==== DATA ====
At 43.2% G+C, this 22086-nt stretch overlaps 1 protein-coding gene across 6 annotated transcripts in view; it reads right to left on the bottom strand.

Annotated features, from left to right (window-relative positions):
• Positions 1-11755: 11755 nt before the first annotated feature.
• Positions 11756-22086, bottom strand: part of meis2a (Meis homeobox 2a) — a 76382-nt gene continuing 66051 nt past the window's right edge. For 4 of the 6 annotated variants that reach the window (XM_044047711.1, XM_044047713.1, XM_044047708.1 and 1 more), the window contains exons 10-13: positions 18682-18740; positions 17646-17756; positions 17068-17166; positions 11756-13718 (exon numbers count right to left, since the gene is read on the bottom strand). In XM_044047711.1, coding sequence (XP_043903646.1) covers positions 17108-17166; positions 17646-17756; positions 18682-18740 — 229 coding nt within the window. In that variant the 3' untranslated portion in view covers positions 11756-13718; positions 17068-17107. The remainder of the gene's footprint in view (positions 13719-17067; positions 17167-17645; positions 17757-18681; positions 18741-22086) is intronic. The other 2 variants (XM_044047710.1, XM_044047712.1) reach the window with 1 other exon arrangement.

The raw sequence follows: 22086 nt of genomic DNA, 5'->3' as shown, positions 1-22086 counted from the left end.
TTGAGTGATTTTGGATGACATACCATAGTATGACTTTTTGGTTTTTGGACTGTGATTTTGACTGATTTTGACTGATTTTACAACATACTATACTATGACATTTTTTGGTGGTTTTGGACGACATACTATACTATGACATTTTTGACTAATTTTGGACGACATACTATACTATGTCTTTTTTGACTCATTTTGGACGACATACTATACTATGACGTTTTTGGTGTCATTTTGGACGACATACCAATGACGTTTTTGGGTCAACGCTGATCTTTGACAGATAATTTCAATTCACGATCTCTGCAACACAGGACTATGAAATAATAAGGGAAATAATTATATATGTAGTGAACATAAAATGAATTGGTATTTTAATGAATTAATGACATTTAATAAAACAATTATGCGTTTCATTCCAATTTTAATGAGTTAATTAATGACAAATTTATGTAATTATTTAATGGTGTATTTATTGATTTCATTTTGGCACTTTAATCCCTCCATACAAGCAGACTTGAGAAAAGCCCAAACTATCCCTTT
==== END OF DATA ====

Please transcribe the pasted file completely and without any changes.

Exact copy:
At 43.2% G+C, this 22086-nt stretch overlaps 1 protein-coding gene across 6 annotated transcripts in view; it reads right to left on the bottom strand.

Annotated features, from left to right (window-relative positions):
• Positions 1-11755: 11755 nt before the first annotated feature.
• Positions 11756-22086, bottom strand: part of meis2a (Meis homeobox 2a) — a 76382-nt gene continuing 66051 nt past the window's right edge. For 4 of the 6 annotated variants that reach the window (XM_044047711.1, XM_044047713.1, XM_044047708.1 and 1 more), the window contains exons 10-13: positions 18682-18740; positions 17646-17756; positions 17068-17166; positions 11756-13718 (exon numbers count right to left, since the gene is read on the bottom strand). In XM_044047711.1, coding sequence (XP_043903646.1) covers positions 17108-17166; positions 17646-17756; positions 18682-18740 — 229 coding nt within the window. In that variant the 3' untranslated portion in view covers positions 11756-13718; positions 17068-17107. The remainder of the gene's footprint in view (positions 13719-17067; positions 17167-17645; positions 17757-18681; positions 18741-22086) is intronic. The other 2 variants (XM_044047710.1, XM_044047712.1) reach the window with 1 other exon arrangement.

The raw sequence follows: 22086 nt of genomic DNA, 5'->3' as shown, positions 1-22086 counted from the left end.
TTGAGTGATTTTGGATGACATACCATAGTATGACTTTTTGGTTTTTGGACTGTGATTTTGACTGATTTTGACTGATTTTACAACATACTATACTATGACATTTTTTGGTGGTTTTGGACGACATACTATACTATGACATTTTTGACTAATTTTGGACGACATACTATACTATGTCTTTTTTGACTCATTTTGGACGACATACTATACTATGACGTTTTTGGTGTCATTTTGGACGACATACCAATGACGTTTTTGGGTCAACGCTGATCTTTGACAGATAATTTCAATTCACGATCTCTGCAACACAGGACTATGAAATAATAAGGGAAATAATTATATATGTAGTGAACATAAAATGAATTGGTATTTTAATGAATTAATGACATTTAATAAAACAATTATGCGTTTCATTCCAATTTTAATGAGTTAATTAATGACAAATTTATGTAATTATTTAATGGTGTATTTATTGATTTCATTTTGGCACTTTAATCCCTCCATACAAGCAGACTTGAGAAAAGCCCAAACTATCCCTTT